Ever since President-elect Barack Obama began to capture the nation’s attention, he has been cited as a role model for young black males.
Andre Young, an eighth-grader from Atlanta, Georgia, certainly views him that way. Since Nov. 4, the 13-year-old has been inspired by Obama to think before he acts and increase his focus on his schoolwork. “I pay more attention to everything and my grades have improved since then,” he says.
Throughout the presidential campaign, Andre often found himself embroiled in political debate both at home with his politically active relatives and with classmates, some of whom have also traveled to Washington to attend inaugural festivities. On his own and as part of his school’s curriculum, he watched news analyses on CNN and discussed a variety of campaign issues, from universal health care to increasing taxes for the rich. Sometimes the discussions became partisan. Students in his mixed-race school were divided, with the black kids rooting for Obama and most of the white kids for Republican Sen. John McCain.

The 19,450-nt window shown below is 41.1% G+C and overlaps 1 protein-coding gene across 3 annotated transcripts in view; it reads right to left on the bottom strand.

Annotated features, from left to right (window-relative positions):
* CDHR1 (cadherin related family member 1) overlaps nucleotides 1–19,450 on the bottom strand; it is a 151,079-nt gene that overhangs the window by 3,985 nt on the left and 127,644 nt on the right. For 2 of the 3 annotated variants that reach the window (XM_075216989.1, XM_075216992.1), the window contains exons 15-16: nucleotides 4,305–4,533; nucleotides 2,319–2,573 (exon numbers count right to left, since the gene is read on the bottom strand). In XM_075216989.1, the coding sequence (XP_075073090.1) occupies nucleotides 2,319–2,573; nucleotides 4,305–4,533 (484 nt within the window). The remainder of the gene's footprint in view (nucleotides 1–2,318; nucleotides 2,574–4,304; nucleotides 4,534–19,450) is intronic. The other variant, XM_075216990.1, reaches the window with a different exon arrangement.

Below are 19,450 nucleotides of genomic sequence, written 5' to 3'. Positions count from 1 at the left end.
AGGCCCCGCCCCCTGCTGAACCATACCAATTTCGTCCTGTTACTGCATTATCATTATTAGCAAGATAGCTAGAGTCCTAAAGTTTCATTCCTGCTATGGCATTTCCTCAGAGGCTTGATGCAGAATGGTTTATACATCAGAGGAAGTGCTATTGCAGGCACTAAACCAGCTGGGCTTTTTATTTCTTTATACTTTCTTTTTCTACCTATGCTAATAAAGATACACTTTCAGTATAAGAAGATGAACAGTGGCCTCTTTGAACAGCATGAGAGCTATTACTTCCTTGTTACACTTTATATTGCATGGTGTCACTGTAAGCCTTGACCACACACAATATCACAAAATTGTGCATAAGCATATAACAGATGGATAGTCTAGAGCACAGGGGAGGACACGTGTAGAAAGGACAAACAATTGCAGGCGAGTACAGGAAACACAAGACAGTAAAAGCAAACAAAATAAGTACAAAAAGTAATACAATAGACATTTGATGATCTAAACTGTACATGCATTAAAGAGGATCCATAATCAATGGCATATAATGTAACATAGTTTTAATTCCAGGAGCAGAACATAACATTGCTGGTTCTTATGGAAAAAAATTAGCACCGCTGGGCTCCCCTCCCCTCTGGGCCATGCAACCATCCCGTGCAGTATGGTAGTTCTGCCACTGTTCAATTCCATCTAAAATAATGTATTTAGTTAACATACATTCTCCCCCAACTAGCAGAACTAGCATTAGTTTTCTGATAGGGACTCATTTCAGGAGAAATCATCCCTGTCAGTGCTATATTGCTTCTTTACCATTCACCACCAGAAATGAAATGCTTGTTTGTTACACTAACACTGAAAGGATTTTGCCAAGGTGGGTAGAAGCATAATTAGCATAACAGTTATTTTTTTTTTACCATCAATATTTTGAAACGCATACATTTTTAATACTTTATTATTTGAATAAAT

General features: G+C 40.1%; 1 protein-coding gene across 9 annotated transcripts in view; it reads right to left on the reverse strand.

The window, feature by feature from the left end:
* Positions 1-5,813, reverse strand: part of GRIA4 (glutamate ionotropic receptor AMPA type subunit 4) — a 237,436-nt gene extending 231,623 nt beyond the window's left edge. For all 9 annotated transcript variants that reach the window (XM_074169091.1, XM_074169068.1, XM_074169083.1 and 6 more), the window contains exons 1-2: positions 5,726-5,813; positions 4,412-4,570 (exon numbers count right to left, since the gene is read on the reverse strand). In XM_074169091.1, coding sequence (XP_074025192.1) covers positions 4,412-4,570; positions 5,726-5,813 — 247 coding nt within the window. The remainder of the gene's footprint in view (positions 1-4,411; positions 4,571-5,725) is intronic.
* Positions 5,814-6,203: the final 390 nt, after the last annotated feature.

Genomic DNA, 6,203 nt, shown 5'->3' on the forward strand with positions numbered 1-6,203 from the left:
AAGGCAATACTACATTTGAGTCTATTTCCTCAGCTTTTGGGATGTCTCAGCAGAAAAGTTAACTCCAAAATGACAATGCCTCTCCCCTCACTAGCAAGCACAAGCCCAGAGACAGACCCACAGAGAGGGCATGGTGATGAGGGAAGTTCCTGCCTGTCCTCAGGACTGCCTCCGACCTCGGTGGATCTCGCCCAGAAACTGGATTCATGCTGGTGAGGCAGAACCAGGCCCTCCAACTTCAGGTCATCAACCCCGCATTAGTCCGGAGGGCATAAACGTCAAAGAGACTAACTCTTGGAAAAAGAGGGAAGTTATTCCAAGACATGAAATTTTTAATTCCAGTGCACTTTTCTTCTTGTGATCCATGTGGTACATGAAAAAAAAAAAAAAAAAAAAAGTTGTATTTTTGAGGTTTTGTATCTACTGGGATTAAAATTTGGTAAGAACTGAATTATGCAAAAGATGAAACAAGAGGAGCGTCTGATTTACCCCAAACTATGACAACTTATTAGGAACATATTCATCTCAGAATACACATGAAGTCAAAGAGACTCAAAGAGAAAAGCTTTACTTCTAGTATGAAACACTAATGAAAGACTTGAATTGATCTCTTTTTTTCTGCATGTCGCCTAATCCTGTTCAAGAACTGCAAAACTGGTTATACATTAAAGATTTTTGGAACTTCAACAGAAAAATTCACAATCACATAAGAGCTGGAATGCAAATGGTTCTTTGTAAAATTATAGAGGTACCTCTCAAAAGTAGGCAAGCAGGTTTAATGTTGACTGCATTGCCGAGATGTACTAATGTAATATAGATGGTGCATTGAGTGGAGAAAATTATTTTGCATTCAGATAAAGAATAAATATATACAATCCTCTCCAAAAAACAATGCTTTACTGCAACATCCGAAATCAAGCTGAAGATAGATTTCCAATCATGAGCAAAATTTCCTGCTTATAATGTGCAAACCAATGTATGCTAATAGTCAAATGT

“We talked about it all the time, and sometimes it got aggressive, which was hard. We talked about healthcare, watched CNN and how he plans to raise taxes for rich people and lower them for others,” says Andre. “Obama’s presidency lets us know we can grow up to be president one day just like he did. It means a lot and shows that we’ve come a long way from not being able to sit at the front of the bus to becoming president. I think Obama is a role model for a lot of young black men as well as people who aren’t black.”
Like millions of other out-of-towners, Andre and his families will be lined up to watch history being made. If given an opportunity to speak with the new president, he says, “I’d tell him congratulations and thank you for being a role model for all of us.”